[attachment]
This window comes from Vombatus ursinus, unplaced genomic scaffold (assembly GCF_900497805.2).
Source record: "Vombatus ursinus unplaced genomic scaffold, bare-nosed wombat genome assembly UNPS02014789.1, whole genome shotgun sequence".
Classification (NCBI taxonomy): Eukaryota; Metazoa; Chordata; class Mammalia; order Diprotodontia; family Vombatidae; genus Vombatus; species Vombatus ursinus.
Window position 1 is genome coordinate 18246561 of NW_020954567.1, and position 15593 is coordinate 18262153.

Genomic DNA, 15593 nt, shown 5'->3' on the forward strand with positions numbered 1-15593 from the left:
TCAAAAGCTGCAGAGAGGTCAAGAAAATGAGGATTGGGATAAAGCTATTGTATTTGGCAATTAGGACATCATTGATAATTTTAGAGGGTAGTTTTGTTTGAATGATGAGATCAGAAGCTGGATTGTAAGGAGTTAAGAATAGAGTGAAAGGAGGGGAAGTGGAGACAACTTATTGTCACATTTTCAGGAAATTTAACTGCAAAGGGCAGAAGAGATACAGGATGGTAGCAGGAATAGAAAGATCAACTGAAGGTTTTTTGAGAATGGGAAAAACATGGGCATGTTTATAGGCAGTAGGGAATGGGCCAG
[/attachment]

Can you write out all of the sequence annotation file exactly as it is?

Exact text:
This window comes from Vombatus ursinus, unplaced genomic scaffold (assembly GCF_900497805.2).
Source record: "Vombatus ursinus unplaced genomic scaffold, bare-nosed wombat genome assembly UNPS02014789.1, whole genome shotgun sequence".
Classification (NCBI taxonomy): Eukaryota; Metazoa; Chordata; class Mammalia; order Diprotodontia; family Vombatidae; genus Vombatus; species Vombatus ursinus.
Window position 1 is genome coordinate 18246561 of NW_020954567.1, and position 15593 is coordinate 18262153.

Genomic DNA, 15593 nt, shown 5'->3' on the forward strand with positions numbered 1-15593 from the left:
TCAAAAGCTGCAGAGAGGTCAAGAAAATGAGGATTGGGATAAAGCTATTGTATTTGGCAATTAGGACATCATTGATAATTTTAGAGGGTAGTTTTGTTTGAATGATGAGATCAGAAGCTGGATTGTAAGGAGTTAAGAATAGAGTGAAAGGAGGGGAAGTGGAGACAACTTATTGTCACATTTTCAGGAAATTTAACTGCAAAGGGCAGAAGAGATACAGGATGGTAGCAGGAATAGAAAGATCAACTGAAGGTTTTTTGAGAATGGGAAAAACATGGGCATGTTTATAGGCAGTAGGGAATGGGCCAG